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"snow woman"


The yuki-onna is a feminine entity that appears in Japanese folklore. She manifests in remote areas during snowstorms. As is common in folklore, the exact characteristics of the yuki-onna vary according to the particular tale. She normally appears as a tall, beautiful woman with long hair and pale skin. She is commonly clad in a white kimono. Some accounts depict her without feet (a common characteristic of Japanese ghosts); and some stories describe her with glowing eyes that can mesmerize any person who gazes upon her face.  

Despite her beauty, the yuki-onna has deadly intentions. She kills by breathing a gust of frigid air on her victims, or by leading them astray to die from exposure. The yuki-onna may lure men with sexual temptations, only to drain them of life when any amorous act is consumated. She may even pretend to be holding an infant. When a person takes the infant from her, he or she is instantly frozen to death.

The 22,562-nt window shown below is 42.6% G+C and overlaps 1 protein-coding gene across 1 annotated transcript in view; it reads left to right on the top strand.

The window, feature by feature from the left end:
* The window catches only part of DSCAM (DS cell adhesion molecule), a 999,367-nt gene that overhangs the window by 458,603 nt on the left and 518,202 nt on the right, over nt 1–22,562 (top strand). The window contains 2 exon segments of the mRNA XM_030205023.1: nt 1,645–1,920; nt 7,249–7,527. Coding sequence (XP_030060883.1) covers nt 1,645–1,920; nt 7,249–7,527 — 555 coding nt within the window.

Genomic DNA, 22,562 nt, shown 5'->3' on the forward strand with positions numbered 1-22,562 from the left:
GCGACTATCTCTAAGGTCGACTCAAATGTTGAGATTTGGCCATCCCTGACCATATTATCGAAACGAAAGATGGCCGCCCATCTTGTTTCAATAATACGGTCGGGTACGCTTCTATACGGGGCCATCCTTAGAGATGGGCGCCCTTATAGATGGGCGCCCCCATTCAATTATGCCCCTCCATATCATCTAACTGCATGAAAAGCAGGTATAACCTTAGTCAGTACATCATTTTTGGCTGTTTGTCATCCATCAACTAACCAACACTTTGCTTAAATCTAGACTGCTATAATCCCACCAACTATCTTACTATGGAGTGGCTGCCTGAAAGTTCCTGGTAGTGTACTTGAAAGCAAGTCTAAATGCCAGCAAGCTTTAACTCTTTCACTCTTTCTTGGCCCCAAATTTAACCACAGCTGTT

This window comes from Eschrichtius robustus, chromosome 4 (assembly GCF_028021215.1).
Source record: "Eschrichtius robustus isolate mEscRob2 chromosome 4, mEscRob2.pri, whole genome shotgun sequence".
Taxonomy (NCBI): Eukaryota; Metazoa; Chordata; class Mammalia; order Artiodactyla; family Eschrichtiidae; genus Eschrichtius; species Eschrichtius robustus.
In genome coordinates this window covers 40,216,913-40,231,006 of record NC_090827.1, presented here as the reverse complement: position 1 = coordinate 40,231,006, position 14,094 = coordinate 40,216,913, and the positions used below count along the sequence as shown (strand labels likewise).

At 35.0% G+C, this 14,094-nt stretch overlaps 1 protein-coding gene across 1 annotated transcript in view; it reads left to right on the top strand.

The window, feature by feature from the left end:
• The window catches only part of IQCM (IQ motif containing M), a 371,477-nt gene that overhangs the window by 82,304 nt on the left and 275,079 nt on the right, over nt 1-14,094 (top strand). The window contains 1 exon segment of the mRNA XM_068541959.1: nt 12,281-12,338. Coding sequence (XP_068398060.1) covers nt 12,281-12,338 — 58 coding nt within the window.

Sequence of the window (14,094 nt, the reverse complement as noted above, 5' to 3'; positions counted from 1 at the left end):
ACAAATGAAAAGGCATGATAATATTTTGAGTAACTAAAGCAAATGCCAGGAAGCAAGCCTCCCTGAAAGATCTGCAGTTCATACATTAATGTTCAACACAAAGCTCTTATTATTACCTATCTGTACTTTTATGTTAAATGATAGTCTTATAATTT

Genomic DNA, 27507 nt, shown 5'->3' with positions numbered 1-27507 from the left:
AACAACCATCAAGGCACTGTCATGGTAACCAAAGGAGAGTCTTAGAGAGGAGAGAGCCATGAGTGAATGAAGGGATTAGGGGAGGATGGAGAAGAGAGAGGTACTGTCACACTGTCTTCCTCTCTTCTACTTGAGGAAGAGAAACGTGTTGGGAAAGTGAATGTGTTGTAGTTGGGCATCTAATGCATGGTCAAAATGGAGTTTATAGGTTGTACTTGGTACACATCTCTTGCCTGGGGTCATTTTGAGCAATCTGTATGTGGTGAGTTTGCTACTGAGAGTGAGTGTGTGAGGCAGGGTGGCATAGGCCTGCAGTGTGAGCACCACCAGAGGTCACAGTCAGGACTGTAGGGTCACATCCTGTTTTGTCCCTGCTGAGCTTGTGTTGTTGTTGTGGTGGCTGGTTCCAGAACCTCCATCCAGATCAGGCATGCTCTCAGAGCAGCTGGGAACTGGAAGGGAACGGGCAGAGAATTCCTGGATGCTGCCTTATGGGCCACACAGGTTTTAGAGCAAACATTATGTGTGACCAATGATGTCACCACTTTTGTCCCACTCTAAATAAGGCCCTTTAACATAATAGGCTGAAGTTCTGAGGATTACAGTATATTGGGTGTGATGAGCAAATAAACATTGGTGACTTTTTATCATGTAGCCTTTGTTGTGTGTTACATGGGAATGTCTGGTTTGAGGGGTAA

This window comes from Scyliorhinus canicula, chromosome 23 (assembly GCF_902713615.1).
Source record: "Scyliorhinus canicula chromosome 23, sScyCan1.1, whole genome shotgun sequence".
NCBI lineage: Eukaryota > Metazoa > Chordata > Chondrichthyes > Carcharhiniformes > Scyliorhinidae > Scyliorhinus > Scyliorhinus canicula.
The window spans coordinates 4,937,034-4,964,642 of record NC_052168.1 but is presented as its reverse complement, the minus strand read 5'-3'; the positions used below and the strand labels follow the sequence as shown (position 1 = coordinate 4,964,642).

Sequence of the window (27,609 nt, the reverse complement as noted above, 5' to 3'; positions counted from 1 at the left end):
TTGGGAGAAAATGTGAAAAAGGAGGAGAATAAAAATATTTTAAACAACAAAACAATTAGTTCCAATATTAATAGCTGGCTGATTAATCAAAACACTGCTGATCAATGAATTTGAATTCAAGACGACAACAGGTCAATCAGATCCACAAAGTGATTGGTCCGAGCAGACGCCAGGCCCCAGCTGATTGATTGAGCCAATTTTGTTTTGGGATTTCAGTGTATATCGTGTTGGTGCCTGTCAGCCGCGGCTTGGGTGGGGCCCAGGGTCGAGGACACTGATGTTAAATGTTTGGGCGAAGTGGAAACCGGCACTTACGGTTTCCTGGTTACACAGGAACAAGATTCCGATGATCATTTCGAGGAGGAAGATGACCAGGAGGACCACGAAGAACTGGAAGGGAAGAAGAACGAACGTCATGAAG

The most famous depiction of the “snow woman” appears in Lafcadio Hearn’s Kwaidan: Stories and Studies of Strange Things. Hearn published Kwaidan in 1904; and Masaki Kobayashi made the book into a movie in 1965.